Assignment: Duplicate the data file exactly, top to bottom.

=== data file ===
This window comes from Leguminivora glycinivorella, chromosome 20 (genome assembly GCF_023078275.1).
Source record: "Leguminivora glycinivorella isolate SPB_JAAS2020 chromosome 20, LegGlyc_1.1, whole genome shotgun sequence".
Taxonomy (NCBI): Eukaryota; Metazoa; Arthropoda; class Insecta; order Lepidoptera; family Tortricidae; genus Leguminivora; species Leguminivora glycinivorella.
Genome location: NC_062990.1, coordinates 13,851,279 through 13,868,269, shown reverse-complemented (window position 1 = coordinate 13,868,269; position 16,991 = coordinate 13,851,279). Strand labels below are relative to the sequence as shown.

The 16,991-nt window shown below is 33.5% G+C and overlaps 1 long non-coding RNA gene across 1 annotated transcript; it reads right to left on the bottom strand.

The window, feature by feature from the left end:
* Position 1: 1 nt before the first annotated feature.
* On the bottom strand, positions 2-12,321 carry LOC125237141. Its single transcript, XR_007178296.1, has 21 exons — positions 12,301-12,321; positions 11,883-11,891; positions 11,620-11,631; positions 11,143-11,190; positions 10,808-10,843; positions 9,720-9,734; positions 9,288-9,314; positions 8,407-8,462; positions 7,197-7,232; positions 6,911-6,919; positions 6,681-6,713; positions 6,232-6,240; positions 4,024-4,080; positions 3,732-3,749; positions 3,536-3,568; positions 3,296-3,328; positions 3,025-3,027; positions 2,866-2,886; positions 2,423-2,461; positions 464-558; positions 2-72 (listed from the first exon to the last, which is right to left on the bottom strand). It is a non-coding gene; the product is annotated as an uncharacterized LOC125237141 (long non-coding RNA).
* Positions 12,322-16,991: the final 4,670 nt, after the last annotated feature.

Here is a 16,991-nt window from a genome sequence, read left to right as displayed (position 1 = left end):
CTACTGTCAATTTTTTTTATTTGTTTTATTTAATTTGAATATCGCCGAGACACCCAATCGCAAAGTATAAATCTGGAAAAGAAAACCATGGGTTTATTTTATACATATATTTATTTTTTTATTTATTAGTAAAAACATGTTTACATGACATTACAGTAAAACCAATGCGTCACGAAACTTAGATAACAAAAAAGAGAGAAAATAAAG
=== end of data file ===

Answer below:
This window comes from Leguminivora glycinivorella, chromosome 20 (genome assembly GCF_023078275.1).
Source record: "Leguminivora glycinivorella isolate SPB_JAAS2020 chromosome 20, LegGlyc_1.1, whole genome shotgun sequence".
Taxonomy (NCBI): Eukaryota; Metazoa; Arthropoda; class Insecta; order Lepidoptera; family Tortricidae; genus Leguminivora; species Leguminivora glycinivorella.
Genome location: NC_062990.1, coordinates 13,851,279 through 13,868,269, shown reverse-complemented (window position 1 = coordinate 13,868,269; position 16,991 = coordinate 13,851,279). Strand labels below are relative to the sequence as shown.

The 16,991-nt window shown below is 33.5% G+C and overlaps 1 long non-coding RNA gene across 1 annotated transcript; it reads right to left on the bottom strand.

The window, feature by feature from the left end:
* Position 1: 1 nt before the first annotated feature.
* On the bottom strand, positions 2-12,321 carry LOC125237141. Its single transcript, XR_007178296.1, has 21 exons — positions 12,301-12,321; positions 11,883-11,891; positions 11,620-11,631; positions 11,143-11,190; positions 10,808-10,843; positions 9,720-9,734; positions 9,288-9,314; positions 8,407-8,462; positions 7,197-7,232; positions 6,911-6,919; positions 6,681-6,713; positions 6,232-6,240; positions 4,024-4,080; positions 3,732-3,749; positions 3,536-3,568; positions 3,296-3,328; positions 3,025-3,027; positions 2,866-2,886; positions 2,423-2,461; positions 464-558; positions 2-72 (listed from the first exon to the last, which is right to left on the bottom strand). It is a non-coding gene; the product is annotated as an uncharacterized LOC125237141 (long non-coding RNA).
* Positions 12,322-16,991: the final 4,670 nt, after the last annotated feature.

Here is a 16,991-nt window from a genome sequence, read left to right as displayed (position 1 = left end):
CTACTGTCAATTTTTTTTATTTGTTTTATTTAATTTGAATATCGCCGAGACACCCAATCGCAAAGTATAAATCTGGAAAAGAAAACCATGGGTTTATTTTATACATATATTTATTTTTTTATTTATTAGTAAAAACATGTTTACATGACATTACAGTAAAACCAATGCGTCACGAAACTTAGATAACAAAAAAGAGAGAAAATAAAG